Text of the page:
One difference between what they do now and what I used to do is that the tens/hundreds/etc are still written out in full, to reinforce the message of the position.

Add up each of the results, using any of the addition methods above.

Short column method

Getting closer to how I used to learn long multiplication, multiplying each of the tens and units individually and then adding them together.

Division

Dividing numbers using…

Sharing

A very simple first method, imagining a number of people to share a collection of objects between. It doesn’t scale to very large numbers, but it’s how they start until they’re clear what division is.

Repeated subtraction

Subtract the number that you’re dividing by, repeatedly, until you reach zero. Then count the number of times you subtracted.

Chunking

Like repeated subtraction, but for larger numbers. You subtract multiples of the number you’re dividing by, instead of one at a time.

You can subtract any multiple you can think of, and keep doing that until you reach zero. Then you sum the multiples it took.

Inverse operation

They still spend a lot of time drilling the kids on times tables. So one approach they learn for division is reframing the sum as a multiplication with a missing value.

If they know the times-table answer, then they just know the answer. Otherwise, they learn to count up until they get to it.

And that’s it…

There are other techniques they learn, but those are the ones Grace got through in her talk.

Using a stylus and an iPad running Keynote connected to a projector, she went through the sums I’ve captured screenshots of here, explaining the idea as she went.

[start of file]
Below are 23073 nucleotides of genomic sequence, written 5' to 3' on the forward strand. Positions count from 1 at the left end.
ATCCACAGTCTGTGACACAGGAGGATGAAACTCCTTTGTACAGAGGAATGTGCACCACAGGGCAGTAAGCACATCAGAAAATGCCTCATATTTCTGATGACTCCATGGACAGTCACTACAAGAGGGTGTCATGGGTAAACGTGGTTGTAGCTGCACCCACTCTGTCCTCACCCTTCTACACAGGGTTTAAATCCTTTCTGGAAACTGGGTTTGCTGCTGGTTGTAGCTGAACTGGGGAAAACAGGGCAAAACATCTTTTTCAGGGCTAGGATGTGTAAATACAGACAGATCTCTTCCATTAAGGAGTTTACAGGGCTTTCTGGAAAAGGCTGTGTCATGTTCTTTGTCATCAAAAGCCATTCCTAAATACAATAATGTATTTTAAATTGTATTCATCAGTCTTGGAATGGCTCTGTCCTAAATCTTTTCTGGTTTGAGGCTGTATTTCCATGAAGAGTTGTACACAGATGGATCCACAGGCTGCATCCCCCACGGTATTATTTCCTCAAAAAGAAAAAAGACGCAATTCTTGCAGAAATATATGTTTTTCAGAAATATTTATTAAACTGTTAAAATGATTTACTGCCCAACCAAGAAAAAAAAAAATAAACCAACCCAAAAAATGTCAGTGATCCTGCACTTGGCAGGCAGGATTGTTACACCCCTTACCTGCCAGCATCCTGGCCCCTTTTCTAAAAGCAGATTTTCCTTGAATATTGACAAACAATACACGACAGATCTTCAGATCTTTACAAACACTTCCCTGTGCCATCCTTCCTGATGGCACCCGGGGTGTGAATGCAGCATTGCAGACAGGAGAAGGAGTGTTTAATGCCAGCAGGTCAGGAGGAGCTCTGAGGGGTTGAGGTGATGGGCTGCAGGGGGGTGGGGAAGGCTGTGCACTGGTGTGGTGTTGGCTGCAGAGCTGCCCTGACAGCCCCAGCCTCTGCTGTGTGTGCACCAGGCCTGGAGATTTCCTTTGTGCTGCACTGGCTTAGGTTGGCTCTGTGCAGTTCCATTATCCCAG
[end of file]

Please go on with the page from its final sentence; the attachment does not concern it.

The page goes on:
As an aside, as a geeky presentation technique, it actually seemed pretty effective. I have to give it a try sometime – I’ve presented from an iPad before, but never scribbled on my slides while presenting!

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5 Responses to “How children learn to do sums in primary school”

  1. David Currie says:

    I’m not sure whether it is progress or just fashion. At our last infant school maths evening we were told that they are moving away from unstructured number lines back to addition in columns!

  2. David Bates says:

    But do you think learning these techniques are good thing?

  3. Roger Light says:

    Some nice ideas there. I use compensation frequently in my head but usually for multiplication:

    26*8 = 26*10 – 26*2 = 260 – 52

    Not the best example of course because *8 is just repeated doubling, but there you go.

  4. dale says:

    It’s interesting – there was a lot of debate at the barcamp after Grace’s talk, with the room being fairly divided as to whether these techniques are an improvement or not.

    I don’t know how consistent this is between schools… I did have a quick look at the National Curriculum programme for maths in KS1/2 (https://www.gov.uk/government/publications/national-curriculum-in-england-mathematics-programmes-of-study) and couldn’t see any explicit descriptions of methods, but I haven’t had a proper look through. It’d be interesting to know how much flexibility schools have, and how much variation there is between schools in the techniques taught.

    I don’t remember ever doing number lines at school, but I think it might’ve helped me get my head around sums with positive/negative numbers, which I remember struggling with for quite a while as a kid. I think a number line would’ve helped me visualise it better.

    Like Roger, I do think that some of them are closer to what I do in my head.

  5. Rosie Taylor says:

    I found this really, really helpful to use when trying to explain methods to parents of neighbour’s children whom I tutor, same ages as your eldest two, and of course, near to you geographically. Well done Grace, an impressive task, obviously well executed.